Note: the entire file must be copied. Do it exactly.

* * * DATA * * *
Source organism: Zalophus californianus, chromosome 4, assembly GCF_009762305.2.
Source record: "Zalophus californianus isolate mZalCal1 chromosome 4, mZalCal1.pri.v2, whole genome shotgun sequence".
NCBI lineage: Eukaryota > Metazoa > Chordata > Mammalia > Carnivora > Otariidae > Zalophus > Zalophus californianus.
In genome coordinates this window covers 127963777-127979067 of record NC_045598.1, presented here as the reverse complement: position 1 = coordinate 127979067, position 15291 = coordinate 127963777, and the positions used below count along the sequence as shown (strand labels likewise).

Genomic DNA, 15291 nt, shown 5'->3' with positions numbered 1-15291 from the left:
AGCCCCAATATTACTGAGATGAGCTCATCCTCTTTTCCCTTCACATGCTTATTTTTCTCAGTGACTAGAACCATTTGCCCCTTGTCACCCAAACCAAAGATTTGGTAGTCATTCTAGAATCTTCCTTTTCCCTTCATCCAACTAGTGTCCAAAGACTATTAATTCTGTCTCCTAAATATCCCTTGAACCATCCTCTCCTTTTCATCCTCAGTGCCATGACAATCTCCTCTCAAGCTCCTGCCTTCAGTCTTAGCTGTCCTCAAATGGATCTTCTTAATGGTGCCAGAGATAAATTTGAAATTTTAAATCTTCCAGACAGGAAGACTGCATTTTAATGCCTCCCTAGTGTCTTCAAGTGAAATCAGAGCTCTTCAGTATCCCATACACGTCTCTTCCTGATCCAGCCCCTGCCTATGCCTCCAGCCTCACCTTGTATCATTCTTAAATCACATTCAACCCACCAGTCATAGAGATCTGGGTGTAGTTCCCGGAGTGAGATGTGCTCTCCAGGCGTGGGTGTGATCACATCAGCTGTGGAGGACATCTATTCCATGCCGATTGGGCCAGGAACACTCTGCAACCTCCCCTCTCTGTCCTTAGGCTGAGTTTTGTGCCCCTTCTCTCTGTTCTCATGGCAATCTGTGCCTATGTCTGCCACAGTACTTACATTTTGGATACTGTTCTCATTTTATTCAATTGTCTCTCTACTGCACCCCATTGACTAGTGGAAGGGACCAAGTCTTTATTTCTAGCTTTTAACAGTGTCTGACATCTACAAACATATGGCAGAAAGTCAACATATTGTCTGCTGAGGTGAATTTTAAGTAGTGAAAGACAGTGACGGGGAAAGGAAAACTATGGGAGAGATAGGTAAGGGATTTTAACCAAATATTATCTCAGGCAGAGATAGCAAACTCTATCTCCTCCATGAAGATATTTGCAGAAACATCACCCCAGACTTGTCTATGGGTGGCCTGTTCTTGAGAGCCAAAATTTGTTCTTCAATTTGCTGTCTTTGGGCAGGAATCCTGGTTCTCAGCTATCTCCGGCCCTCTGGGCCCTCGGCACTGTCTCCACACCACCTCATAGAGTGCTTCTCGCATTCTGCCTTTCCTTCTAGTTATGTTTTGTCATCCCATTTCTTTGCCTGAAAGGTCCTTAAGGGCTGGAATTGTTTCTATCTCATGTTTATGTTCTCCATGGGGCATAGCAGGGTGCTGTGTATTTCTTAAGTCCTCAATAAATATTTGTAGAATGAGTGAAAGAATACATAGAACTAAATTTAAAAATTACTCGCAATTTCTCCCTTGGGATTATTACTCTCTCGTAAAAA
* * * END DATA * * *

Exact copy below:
Source organism: Zalophus californianus, chromosome 4, assembly GCF_009762305.2.
Source record: "Zalophus californianus isolate mZalCal1 chromosome 4, mZalCal1.pri.v2, whole genome shotgun sequence".
NCBI lineage: Eukaryota > Metazoa > Chordata > Mammalia > Carnivora > Otariidae > Zalophus > Zalophus californianus.
In genome coordinates this window covers 127963777-127979067 of record NC_045598.1, presented here as the reverse complement: position 1 = coordinate 127979067, position 15291 = coordinate 127963777, and the positions used below count along the sequence as shown (strand labels likewise).

Genomic DNA, 15291 nt, shown 5'->3' with positions numbered 1-15291 from the left:
AGCCCCAATATTACTGAGATGAGCTCATCCTCTTTTCCCTTCACATGCTTATTTTTCTCAGTGACTAGAACCATTTGCCCCTTGTCACCCAAACCAAAGATTTGGTAGTCATTCTAGAATCTTCCTTTTCCCTTCATCCAACTAGTGTCCAAAGACTATTAATTCTGTCTCCTAAATATCCCTTGAACCATCCTCTCCTTTTCATCCTCAGTGCCATGACAATCTCCTCTCAAGCTCCTGCCTTCAGTCTTAGCTGTCCTCAAATGGATCTTCTTAATGGTGCCAGAGATAAATTTGAAATTTTAAATCTTCCAGACAGGAAGACTGCATTTTAATGCCTCCCTAGTGTCTTCAAGTGAAATCAGAGCTCTTCAGTATCCCATACACGTCTCTTCCTGATCCAGCCCCTGCCTATGCCTCCAGCCTCACCTTGTATCATTCTTAAATCACATTCAACCCACCAGTCATAGAGATCTGGGTGTAGTTCCCGGAGTGAGATGTGCTCTCCAGGCGTGGGTGTGATCACATCAGCTGTGGAGGACATCTATTCCATGCCGATTGGGCCAGGAACACTCTGCAACCTCCCCTCTCTGTCCTTAGGCTGAGTTTTGTGCCCCTTCTCTCTGTTCTCATGGCAATCTGTGCCTATGTCTGCCACAGTACTTACATTTTGGATACTGTTCTCATTTTATTCAATTGTCTCTCTACTGCACCCCATTGACTAGTGGAAGGGACCAAGTCTTTATTTCTAGCTTTTAACAGTGTCTGACATCTACAAACATATGGCAGAAAGTCAACATATTGTCTGCTGAGGTGAATTTTAAGTAGTGAAAGACAGTGACGGGGAAAGGAAAACTATGGGAGAGATAGGTAAGGGATTTTAACCAAATATTATCTCAGGCAGAGATAGCAAACTCTATCTCCTCCATGAAGATATTTGCAGAAACATCACCCCAGACTTGTCTATGGGTGGCCTGTTCTTGAGAGCCAAAATTTGTTCTTCAATTTGCTGTCTTTGGGCAGGAATCCTGGTTCTCAGCTATCTCCGGCCCTCTGGGCCCTCGGCACTGTCTCCACACCACCTCATAGAGTGCTTCTCGCATTCTGCCTTTCCTTCTAGTTATGTTTTGTCATCCCATTTCTTTGCCTGAAAGGTCCTTAAGGGCTGGAATTGTTTCTATCTCATGTTTATGTTCTCCATGGGGCATAGCAGGGTGCTGTGTATTTCTTAAGTCCTCAATAAATATTTGTAGAATGAGTGAAAGAATACATAGAACTAAATTTAAAAATTACTCGCAATTTCTCCCTTGGGATTATTACTCTCTCGTAAAAA